The 10 keys to understanding why electricity and gas are rising without brake in Europe

The reactivation of the world economy, after its paralysis due to the pandemic, has stressed the markets, pushing prices up.

An electricity bill in a file image.

The record rise in natural gas prices in Europe it has set off all the alarms in Spain. Consumers, from industrials to households, are being hit hard by this winter’s high energy bills and some experts say the worst is yet to come as global demand for fuels increases.

Why is the gas rising?

Natural gas prices have risen in Europe as global demand has increased. While this is happening with most commodities, it has been a bigger problem with natural gas.

It is due to a global economic rebound as countries lift Covid-19 restrictions and fully reopen their economies. Europe and asia prices are pushing because winter is coming in the Northern Hemisphere and storage is below what is necessary. Its Investors are in a race to pick winners and losers.

Why is there no stored gas?

The demand has increased for several reasons. This year 2021, Europe has had a colder winter, so people heated their homes for longer than usual.

That, coupled with the phasing out of coal and a bad year for wind production, has increased the need for natural gas.

On the supply side, there has been less maintenance in the oil and gas fields during the health crisis and less investment. Europe is reducing its domestic natural gas production. Europe’s leading national natural gas producer, the Netherlands, began phasing out its main gas field, Groningen, in 2018.

Why is the price of electricity going up?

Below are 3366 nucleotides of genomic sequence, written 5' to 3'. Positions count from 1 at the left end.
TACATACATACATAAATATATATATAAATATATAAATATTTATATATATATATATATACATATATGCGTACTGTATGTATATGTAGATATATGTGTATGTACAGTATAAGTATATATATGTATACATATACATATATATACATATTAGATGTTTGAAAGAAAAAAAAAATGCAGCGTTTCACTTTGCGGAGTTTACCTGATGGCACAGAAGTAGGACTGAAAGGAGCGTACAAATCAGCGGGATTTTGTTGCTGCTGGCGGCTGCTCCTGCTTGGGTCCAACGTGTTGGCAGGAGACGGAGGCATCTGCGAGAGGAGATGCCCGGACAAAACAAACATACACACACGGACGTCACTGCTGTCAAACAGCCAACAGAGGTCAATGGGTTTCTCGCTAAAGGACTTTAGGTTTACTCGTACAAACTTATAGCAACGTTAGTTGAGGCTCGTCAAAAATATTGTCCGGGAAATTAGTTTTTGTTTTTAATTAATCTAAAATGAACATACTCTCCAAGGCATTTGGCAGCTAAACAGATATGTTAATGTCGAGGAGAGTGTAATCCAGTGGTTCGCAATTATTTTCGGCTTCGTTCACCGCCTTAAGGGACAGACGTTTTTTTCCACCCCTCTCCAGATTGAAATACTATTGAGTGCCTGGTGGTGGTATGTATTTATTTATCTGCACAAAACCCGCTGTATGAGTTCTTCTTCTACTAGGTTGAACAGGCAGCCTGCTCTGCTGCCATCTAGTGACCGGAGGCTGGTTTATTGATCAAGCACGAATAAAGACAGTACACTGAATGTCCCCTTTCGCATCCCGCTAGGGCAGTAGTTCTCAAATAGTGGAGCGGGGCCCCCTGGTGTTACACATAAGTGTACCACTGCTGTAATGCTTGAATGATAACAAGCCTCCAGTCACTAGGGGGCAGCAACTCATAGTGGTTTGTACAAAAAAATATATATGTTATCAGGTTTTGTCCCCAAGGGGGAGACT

Wholesale electricity markets across Europe are experiencing unprecedented escalation. The marginalist system, which works for everyone equally, sets the final price of electricity with the most expensive technology, which at the moment is gas.

For every euro that the price rises of gas in international markets, goes up two euros for electricity in the wholesale market ”, says Minister Ribera. A report of the Bank of Spain published in August attributed algae half the rise of the price of light.

What is the role of the European CO2 market?

Another factor in the rise in the price of electricity is the influence of the cost of the European market for CO2 emissions, which has tripled in just one year, from 20 euros / Tn to the current 60 euros / Tn. The emitting power plants (gas and coal) must incorporate this cost in their production and transfer it to the final prices in their offer in the pool.

The hardening of the European Union’s climate targets is behind this rise, but also speculation. Mutual funds are doing their August because they see it as a sure value that is always going to rise.

According to Bloomberg BNEF, a fund of BNP Paribas Asset Management, the Energy Transition exemplifies what is happening in the ETS EU. Some of its operations in the European CO2 market have allowed it to obtain profits of more than 100%.

What is the role of Russia in this crisis?

There have been concerns that Russia could be using the crisis to push for the Nord Stream 2 gas pipeline, which links the recently completed country of Vladimir Putin and Germany, to go online by not sending more natural gas for storage from Europe.

Russia was the largest natural gas exporter to the European Union in 2019 and 2020, accounting for more than 40% of the EU’s imports. The tension was lowered precisely a few days ago, when it was announced the final opening of the gas pipeline on November 8.